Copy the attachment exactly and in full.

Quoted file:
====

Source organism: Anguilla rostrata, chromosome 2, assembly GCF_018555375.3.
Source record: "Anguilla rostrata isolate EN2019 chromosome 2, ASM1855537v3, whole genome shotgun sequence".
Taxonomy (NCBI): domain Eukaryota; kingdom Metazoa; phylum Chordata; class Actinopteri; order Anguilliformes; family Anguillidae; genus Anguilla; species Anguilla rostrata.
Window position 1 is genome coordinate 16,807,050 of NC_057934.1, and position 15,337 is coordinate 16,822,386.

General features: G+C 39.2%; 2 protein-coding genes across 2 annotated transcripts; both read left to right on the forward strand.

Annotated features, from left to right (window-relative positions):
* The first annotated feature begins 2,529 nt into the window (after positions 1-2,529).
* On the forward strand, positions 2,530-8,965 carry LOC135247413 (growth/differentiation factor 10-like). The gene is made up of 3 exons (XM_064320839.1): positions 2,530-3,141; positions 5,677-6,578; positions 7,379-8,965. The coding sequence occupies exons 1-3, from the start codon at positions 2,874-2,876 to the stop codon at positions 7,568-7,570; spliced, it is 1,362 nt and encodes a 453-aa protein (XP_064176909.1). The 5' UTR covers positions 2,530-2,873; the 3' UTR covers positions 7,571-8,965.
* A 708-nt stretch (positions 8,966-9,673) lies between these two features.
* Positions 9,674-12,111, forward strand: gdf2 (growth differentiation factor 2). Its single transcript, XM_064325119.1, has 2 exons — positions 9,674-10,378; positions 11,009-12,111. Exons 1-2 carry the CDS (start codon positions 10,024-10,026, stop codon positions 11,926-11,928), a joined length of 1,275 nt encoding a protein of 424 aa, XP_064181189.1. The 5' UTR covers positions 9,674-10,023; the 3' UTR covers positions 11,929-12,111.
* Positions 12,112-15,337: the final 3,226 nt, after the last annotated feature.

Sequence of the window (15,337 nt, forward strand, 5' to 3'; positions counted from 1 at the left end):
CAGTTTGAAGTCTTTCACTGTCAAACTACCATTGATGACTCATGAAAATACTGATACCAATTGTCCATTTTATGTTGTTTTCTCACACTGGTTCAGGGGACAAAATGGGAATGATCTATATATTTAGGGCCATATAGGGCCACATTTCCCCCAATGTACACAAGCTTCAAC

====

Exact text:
Source organism: Anguilla rostrata, chromosome 2, assembly GCF_018555375.3.
Source record: "Anguilla rostrata isolate EN2019 chromosome 2, ASM1855537v3, whole genome shotgun sequence".
Taxonomy (NCBI): domain Eukaryota; kingdom Metazoa; phylum Chordata; class Actinopteri; order Anguilliformes; family Anguillidae; genus Anguilla; species Anguilla rostrata.
Window position 1 is genome coordinate 16,807,050 of NC_057934.1, and position 15,337 is coordinate 16,822,386.

General features: G+C 39.2%; 2 protein-coding genes across 2 annotated transcripts; both read left to right on the forward strand.

Annotated features, from left to right (window-relative positions):
* The first annotated feature begins 2,529 nt into the window (after positions 1-2,529).
* On the forward strand, positions 2,530-8,965 carry LOC135247413 (growth/differentiation factor 10-like). The gene is made up of 3 exons (XM_064320839.1): positions 2,530-3,141; positions 5,677-6,578; positions 7,379-8,965. The coding sequence occupies exons 1-3, from the start codon at positions 2,874-2,876 to the stop codon at positions 7,568-7,570; spliced, it is 1,362 nt and encodes a 453-aa protein (XP_064176909.1). The 5' UTR covers positions 2,530-2,873; the 3' UTR covers positions 7,571-8,965.
* A 708-nt stretch (positions 8,966-9,673) lies between these two features.
* Positions 9,674-12,111, forward strand: gdf2 (growth differentiation factor 2). Its single transcript, XM_064325119.1, has 2 exons — positions 9,674-10,378; positions 11,009-12,111. Exons 1-2 carry the CDS (start codon positions 10,024-10,026, stop codon positions 11,926-11,928), a joined length of 1,275 nt encoding a protein of 424 aa, XP_064181189.1. The 5' UTR covers positions 9,674-10,023; the 3' UTR covers positions 11,929-12,111.
* Positions 12,112-15,337: the final 3,226 nt, after the last annotated feature.

Sequence of the window (15,337 nt, forward strand, 5' to 3'; positions counted from 1 at the left end):
CAGTTTGAAGTCTTTCACTGTCAAACTACCATTGATGACTCATGAAAATACTGATACCAATTGTCCATTTTATGTTGTTTTCTCACACTGGTTCAGGGGACAAAATGGGAATGATCTATATATTTAGGGCCATATAGGGCCACATTTCCCCCAATGTACACAAGCTTCAAC